Poor monsoon no excuse for price rise
by Ashok B Sharma on 20 Jun 2014 0 Comment

The weather department has predicted poor rainfall this monsoon season, which has resulted in understandable panic. The worry is not much about food stocks which are comfortable, even surplus, but on account of the trend towards rising of prices of essential commodities, particularly food items that pinch the pocket of the common man.


Just after the India Meteorological Department (IMD) issued its preliminary forecast on April 24 cautioning about poor rainfall, the wholesale prices of commodities began to shoot up. The rising prices of food, coffee, tea, poultry, fish and vegetables pushed up the wholesale price inflation to a 5-month high at 6.01 per cent in May. The Wholesale Price Index based inflation was 5.20 per cent in April and 4.58 per cent a year ago.


The IMD’s final forecast issued on June 9 compounded fears of a poor south-west monsoon in June-September. The rainfall is likely to be deficient, 93 per cent of the average of 89 cm with a model error of +-4 per cent, over most regions with the exception of north-eastern states, West Bengal, Bihar and Jharkhand.


Rainfall forecast for the crucial agriculture months, July and August, is not encouraging. It is likely to be 93 per cent of the LPA in July and 96 per cent of the LPA in August with a model error of +-9 per cent. The late arrival of the monsoon and its tardy advancement over the country is already causing concern.


There is a 70 per cent chance of the spoilsport El Nino emerging; this refers to the warming of the Pacific waters above its normal range. The warming in Nino 3 and Nino 3.4 regions of the Pacific Ocean impacts the Indian monsoon. However, conditions in the tropical Indian Ocean are warmer than normal uniformly throughout the basin and therefore rule out any possibility of positive Indian Ocean Dipole conditions in the monsoon season.


Though rainfall is likely to be deficient, there is some hope as the storage position in major reservoirs across the country, barring the south, is satisfactory. The available surface water can be used for irrigation.


Nevertheless, the Government must step in to mitigate the hardship of farmers, who need real time weather information in local areas so they can plan for alternate crops in case of poor rainfall. Adequate power and diesel subsidy will be needed for irrigation. Drip irrigation materials can be sold to farmers at subsidised rates. De-silting of canals, energising tubewells, repairing faulty pumps must be taken up on war footing. Subsidised seeds should be given to farmers to grow alternate crops. Special attention should be given to chronic dry areas and subsidised fodder provided for milch animals and poultry. These are some immediate measures to mitigate the hardship of farmers.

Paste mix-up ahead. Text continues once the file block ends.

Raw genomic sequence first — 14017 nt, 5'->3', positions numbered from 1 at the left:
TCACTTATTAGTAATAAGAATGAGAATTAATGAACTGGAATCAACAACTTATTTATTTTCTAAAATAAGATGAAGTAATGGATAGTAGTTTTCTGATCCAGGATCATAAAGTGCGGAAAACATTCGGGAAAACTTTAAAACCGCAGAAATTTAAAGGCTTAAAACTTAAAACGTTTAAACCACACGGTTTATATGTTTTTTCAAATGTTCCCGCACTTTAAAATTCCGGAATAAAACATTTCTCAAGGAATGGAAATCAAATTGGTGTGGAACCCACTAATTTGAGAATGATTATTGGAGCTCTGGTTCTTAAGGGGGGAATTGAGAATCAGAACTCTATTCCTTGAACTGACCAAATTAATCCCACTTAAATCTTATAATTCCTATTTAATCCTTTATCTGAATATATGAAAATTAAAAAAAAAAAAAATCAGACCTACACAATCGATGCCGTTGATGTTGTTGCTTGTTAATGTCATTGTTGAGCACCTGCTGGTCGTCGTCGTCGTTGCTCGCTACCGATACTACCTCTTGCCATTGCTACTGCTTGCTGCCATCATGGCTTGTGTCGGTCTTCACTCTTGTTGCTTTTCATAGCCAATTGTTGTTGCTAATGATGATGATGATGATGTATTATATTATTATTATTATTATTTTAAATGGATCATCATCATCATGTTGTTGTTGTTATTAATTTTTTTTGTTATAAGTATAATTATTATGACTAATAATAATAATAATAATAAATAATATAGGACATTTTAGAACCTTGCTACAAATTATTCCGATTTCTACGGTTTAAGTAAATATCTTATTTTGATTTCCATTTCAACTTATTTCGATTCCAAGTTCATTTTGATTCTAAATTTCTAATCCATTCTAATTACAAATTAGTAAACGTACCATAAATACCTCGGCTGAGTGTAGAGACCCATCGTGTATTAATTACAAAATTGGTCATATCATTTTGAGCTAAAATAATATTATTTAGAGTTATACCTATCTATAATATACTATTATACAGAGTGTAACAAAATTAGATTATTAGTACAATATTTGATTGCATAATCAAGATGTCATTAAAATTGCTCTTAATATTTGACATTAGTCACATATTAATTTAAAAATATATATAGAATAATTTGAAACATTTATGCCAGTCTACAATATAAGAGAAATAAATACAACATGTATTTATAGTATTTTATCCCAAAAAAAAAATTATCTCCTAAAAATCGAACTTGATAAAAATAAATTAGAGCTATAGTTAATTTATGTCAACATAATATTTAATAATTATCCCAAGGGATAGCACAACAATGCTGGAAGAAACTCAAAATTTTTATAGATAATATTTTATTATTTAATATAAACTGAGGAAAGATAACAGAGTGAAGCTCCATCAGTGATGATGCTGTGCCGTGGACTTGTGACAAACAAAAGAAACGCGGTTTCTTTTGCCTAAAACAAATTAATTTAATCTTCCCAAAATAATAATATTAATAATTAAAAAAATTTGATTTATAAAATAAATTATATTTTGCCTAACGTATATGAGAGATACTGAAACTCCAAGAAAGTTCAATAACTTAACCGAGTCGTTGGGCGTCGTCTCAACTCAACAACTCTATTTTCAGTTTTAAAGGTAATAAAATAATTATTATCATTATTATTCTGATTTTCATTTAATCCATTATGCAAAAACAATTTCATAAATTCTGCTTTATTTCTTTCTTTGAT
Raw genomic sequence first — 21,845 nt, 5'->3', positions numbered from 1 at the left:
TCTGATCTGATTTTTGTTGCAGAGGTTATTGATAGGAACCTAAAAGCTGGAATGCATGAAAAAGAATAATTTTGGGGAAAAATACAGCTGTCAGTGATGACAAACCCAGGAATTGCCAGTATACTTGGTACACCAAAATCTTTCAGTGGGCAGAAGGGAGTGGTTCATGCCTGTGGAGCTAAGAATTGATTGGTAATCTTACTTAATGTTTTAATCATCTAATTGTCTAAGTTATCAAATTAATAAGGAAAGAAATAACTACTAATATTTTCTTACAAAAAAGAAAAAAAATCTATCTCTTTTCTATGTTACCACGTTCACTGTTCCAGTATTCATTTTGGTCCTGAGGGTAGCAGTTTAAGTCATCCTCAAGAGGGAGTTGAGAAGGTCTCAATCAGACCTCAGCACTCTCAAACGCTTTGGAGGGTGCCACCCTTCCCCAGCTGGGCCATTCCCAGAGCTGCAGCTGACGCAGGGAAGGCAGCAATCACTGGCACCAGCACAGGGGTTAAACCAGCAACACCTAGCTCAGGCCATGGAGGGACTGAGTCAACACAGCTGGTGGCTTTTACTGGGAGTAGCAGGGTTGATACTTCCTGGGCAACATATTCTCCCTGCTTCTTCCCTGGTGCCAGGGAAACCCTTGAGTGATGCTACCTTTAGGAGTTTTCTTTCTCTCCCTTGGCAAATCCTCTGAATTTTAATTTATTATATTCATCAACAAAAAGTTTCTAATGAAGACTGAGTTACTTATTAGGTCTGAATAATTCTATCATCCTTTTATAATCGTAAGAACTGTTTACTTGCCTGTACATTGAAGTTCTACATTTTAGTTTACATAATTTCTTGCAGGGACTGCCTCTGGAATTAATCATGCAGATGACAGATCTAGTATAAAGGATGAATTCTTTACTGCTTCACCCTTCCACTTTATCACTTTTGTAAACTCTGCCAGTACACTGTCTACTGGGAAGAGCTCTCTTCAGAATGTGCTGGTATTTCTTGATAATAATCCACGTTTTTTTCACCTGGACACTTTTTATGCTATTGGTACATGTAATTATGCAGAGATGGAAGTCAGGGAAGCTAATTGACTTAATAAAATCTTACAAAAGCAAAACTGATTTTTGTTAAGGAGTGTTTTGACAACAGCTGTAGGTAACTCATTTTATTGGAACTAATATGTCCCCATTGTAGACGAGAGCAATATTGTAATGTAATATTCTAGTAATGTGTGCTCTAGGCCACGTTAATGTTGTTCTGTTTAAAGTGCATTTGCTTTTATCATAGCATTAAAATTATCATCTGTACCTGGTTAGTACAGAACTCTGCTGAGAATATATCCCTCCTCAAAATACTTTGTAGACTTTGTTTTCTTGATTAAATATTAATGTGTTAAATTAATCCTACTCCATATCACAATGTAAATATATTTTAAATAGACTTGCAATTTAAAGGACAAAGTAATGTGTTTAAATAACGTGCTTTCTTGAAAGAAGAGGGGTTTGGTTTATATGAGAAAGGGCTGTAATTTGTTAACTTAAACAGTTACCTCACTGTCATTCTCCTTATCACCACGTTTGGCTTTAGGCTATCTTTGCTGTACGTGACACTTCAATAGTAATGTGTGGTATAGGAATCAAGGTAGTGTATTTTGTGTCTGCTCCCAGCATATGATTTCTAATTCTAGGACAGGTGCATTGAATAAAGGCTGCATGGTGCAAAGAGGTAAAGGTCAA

Farmer suicides are on the rise and hence there is need to reschedule payment of crop loans and provide interest subvention on rescheduled loans for farmers in drought affected areas. Additional subsidy could be given on premium for crop insurance. If farmers’ income falls, the Government needs to bridge the gap by setting up a Price Stabilization Fund.


Apart from addressing farmers’ immediate problems the government must mitigate the problems of the common man. There are ample food stocks with the Government. Against a buffer norm of about 100 lakh tonne of rice and 170 lakh tonne of wheat, the Government stock is 206.45 lakh tonne of rice and 415.86 lakh tonne of wheat; hence there is no worry about staple food. Besides, as per the third advanced estimate, food grain production in 2013-14 is likely to break earlier records and be at its highest at 264.38 million tonne. This includes coarse cereals, pulses, apart from rice and wheat. Oilseeds output is estimated at a high 32.41 million tonne and sugarcane at 348.38 million tonne.


Overall, there is no reason for panic. The present rising trend in prices of essential commodities is due to market sentiments over the forecast of deficient rainfall. The Centre must crack down on futures trading which is responsible for the price rise. Hoarders must be booked. All types of storages are controlled by business houses and big traders. Efforts must be made to offload stocks from the storages to control the rising prices. The government should adequately subsidise petrol, diesel and cooking gas which impact price inflation.


Poor monsoon can be no excuse for unwarranted price rise. Timely and determined action by the government can hold the price line and mitigate the woes of farmers.

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